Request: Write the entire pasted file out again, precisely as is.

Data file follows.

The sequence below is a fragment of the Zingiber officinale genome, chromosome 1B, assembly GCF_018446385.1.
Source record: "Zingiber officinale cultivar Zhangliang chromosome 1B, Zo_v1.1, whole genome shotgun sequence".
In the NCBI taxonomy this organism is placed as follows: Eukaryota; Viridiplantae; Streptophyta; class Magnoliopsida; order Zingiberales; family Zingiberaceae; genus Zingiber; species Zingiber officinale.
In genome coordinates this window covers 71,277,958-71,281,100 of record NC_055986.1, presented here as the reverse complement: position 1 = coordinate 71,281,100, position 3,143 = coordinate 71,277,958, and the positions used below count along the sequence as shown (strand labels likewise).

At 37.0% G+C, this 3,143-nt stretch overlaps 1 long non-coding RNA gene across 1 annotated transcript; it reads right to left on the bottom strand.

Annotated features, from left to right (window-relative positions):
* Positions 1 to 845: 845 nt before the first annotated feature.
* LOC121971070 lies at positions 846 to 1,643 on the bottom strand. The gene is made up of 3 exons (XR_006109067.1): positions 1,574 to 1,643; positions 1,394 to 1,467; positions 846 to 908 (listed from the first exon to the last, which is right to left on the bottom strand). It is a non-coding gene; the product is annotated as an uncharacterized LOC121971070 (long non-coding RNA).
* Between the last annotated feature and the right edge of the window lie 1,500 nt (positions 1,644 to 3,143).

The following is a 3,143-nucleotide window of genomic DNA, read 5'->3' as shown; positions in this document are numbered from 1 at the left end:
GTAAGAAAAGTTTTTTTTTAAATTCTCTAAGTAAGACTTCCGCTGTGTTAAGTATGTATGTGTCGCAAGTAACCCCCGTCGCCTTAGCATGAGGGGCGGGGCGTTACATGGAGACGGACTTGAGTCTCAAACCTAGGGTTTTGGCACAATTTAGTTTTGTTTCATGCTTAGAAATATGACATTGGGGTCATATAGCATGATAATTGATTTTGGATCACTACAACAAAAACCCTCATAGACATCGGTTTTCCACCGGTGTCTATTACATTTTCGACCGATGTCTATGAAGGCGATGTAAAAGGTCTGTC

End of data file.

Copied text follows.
The sequence below is a fragment of the Zingiber officinale genome, chromosome 1B, assembly GCF_018446385.1.
Source record: "Zingiber officinale cultivar Zhangliang chromosome 1B, Zo_v1.1, whole genome shotgun sequence".
In the NCBI taxonomy this organism is placed as follows: Eukaryota; Viridiplantae; Streptophyta; class Magnoliopsida; order Zingiberales; family Zingiberaceae; genus Zingiber; species Zingiber officinale.
In genome coordinates this window covers 71,277,958-71,281,100 of record NC_055986.1, presented here as the reverse complement: position 1 = coordinate 71,281,100, position 3,143 = coordinate 71,277,958, and the positions used below count along the sequence as shown (strand labels likewise).

At 37.0% G+C, this 3,143-nt stretch overlaps 1 long non-coding RNA gene across 1 annotated transcript; it reads right to left on the bottom strand.

Annotated features, from left to right (window-relative positions):
* Positions 1 to 845: 845 nt before the first annotated feature.
* LOC121971070 lies at positions 846 to 1,643 on the bottom strand. The gene is made up of 3 exons (XR_006109067.1): positions 1,574 to 1,643; positions 1,394 to 1,467; positions 846 to 908 (listed from the first exon to the last, which is right to left on the bottom strand). It is a non-coding gene; the product is annotated as an uncharacterized LOC121971070 (long non-coding RNA).
* Between the last annotated feature and the right edge of the window lie 1,500 nt (positions 1,644 to 3,143).

The following is a 3,143-nucleotide window of genomic DNA, read 5'->3' as shown; positions in this document are numbered from 1 at the left end:
GTAAGAAAAGTTTTTTTTTAAATTCTCTAAGTAAGACTTCCGCTGTGTTAAGTATGTATGTGTCGCAAGTAACCCCCGTCGCCTTAGCATGAGGGGCGGGGCGTTACATGGAGACGGACTTGAGTCTCAAACCTAGGGTTTTGGCACAATTTAGTTTTGTTTCATGCTTAGAAATATGACATTGGGGTCATATAGCATGATAATTGATTTTGGATCACTACAACAAAAACCCTCATAGACATCGGTTTTCCACCGGTGTCTATTACATTTTCGACCGATGTCTATGAAGGCGATGTAAAAGGTCTGTC